Can Drinking Tea Lower your Blood Pressure?
Studies indicate that regular consumption of green or black tea can lower the risk of hypertension (high blood pressure) by almost 50%. Researchers found that the longer the person had been drinking tea daily, the bigger the benefit to blood pressure in both males and females. Yes, drinking tea can lower your blood pressure and lead to greater cardiovascular health.
In addition, hibiscus tea also has shown to be highly effective in reducing blood pressure. In one study, it was concluded that when hibiscus tea was consumed in appropriate amounts, blood pressure was effectively reduced in patients with stage 1 hypertension. While traditional medicine can have negative side effects, hibiscus tea offers an alternative that is effective with considerably less adverse effects.
True teas as well as some herbal teas have long been regarded as a healthy beverage. From ancient times, tea has been used for medicinal purposes and even today much research proves to validate some of these claims. Now, is tea the heal-all, be-all of medical treatment? Absolutely not, and while it can help in improving your overall health, it should be stated that any health-related circumstances be discussed your licensed physician.
What is hypertension?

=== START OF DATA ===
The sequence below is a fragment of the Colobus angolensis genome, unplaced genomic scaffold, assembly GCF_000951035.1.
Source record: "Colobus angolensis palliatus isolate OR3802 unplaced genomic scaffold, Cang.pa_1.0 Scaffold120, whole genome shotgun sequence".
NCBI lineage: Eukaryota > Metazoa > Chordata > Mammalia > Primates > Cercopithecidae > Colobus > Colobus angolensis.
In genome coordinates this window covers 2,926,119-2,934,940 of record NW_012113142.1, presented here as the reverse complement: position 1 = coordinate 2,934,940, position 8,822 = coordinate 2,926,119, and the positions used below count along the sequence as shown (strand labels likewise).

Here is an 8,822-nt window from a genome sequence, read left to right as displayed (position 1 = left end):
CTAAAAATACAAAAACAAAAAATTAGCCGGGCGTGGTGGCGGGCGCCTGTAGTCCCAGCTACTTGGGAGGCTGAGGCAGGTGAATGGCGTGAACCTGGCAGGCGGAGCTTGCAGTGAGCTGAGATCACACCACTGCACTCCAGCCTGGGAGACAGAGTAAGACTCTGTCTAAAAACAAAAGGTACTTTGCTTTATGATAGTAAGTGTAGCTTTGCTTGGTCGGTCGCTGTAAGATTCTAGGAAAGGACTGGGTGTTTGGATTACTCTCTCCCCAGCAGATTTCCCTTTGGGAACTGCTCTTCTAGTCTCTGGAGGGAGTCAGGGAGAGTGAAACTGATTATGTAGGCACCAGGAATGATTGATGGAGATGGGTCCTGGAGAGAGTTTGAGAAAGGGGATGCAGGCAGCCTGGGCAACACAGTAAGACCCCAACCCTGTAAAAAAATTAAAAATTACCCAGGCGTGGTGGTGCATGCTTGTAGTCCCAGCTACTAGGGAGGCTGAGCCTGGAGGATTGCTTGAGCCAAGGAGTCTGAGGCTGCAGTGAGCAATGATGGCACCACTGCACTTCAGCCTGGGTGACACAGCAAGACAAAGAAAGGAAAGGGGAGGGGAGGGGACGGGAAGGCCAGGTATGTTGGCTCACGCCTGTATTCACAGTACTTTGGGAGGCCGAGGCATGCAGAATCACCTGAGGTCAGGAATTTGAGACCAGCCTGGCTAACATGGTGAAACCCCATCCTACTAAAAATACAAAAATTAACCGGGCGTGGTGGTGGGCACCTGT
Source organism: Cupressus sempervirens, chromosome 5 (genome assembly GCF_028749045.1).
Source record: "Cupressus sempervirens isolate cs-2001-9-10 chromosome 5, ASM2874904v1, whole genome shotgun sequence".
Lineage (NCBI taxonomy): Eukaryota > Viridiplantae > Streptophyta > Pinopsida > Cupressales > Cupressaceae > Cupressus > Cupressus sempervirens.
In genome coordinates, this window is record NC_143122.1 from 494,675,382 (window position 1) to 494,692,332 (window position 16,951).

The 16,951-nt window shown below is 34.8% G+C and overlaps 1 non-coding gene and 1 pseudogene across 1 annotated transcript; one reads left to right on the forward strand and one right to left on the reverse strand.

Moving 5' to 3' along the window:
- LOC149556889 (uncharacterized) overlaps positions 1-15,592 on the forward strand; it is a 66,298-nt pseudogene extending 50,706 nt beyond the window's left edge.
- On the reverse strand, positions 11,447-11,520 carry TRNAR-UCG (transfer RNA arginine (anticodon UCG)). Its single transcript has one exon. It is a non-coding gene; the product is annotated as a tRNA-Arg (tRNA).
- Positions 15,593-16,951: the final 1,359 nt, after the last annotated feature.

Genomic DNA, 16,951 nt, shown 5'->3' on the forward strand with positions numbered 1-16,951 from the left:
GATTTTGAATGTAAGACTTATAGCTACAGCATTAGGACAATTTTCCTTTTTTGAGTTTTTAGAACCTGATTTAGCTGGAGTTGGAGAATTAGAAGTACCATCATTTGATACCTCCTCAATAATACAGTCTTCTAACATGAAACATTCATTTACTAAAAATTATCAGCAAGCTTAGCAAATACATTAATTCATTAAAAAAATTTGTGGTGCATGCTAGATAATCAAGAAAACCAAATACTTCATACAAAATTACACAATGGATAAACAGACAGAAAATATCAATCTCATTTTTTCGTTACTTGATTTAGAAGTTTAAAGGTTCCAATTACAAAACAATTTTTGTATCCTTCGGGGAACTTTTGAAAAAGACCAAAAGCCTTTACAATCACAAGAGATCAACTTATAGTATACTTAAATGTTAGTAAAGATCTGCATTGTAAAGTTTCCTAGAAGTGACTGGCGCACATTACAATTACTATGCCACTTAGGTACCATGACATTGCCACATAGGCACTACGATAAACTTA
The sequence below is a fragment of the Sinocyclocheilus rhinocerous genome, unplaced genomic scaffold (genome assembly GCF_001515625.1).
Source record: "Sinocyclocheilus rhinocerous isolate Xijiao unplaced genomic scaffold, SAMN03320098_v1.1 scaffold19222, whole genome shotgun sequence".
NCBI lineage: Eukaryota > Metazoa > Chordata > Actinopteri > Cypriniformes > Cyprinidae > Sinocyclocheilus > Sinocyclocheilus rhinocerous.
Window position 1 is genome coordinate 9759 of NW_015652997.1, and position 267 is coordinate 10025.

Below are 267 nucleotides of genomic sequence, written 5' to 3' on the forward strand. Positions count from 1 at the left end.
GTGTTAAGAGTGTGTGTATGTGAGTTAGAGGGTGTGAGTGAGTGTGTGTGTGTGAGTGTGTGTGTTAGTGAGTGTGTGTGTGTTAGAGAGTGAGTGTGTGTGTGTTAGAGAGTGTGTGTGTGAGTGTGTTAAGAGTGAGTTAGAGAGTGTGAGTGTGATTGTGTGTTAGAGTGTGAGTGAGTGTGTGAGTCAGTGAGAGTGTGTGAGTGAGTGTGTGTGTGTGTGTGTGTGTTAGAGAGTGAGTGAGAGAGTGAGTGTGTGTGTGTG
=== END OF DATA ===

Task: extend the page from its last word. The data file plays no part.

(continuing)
The most common form of heart disease is known as hypertension which is a condition where the force of blood against the artery walls is too high. Really, it’s just a fancy word for having high blood pressure. High blood pressure affects nearly half of all adults throughout the United States and it can be a precursor to stroke, heart failure, and kidney disease. Some data suggest that more than a billion people throughout the world suffer from high blood pressure.
How does drinking tea help reduce the risk of hypertension?
Researchers have discovered that tea leaves from the Camellia Sinensis plant contain many different antioxidant polyphenol compounds. One of these compounds known as catechins has been shown to relax the involuntary muscles that line our blood vessels, therefore, leading to lower blood pressure. Polyphenols are also known for their anti-inflammatory properties which are believed to help lower blood pressure by reducing vascular inflammation.
So far, we have talked about all the sciencey stuff, but does the science translate to actual results? In other words, do those who drink tea regularly actually have lower blood pressure? That’s what we really want to know.
Many studies have been conducted over the years and researchers have observed the tea-drinking habits of several people and compared their blood pressure levels to the blood pressures levels of non-tea-drinking people (no offense to non-tea drinkers).
One such study concluded that those who drank at least a half-cup of green or oolong tea a day for at least a year had a 46% lower risk of high blood pressure. For those who drank more than two and a half cups of tea a day the risk was reduced by as much as 65%.
What about hibiscus?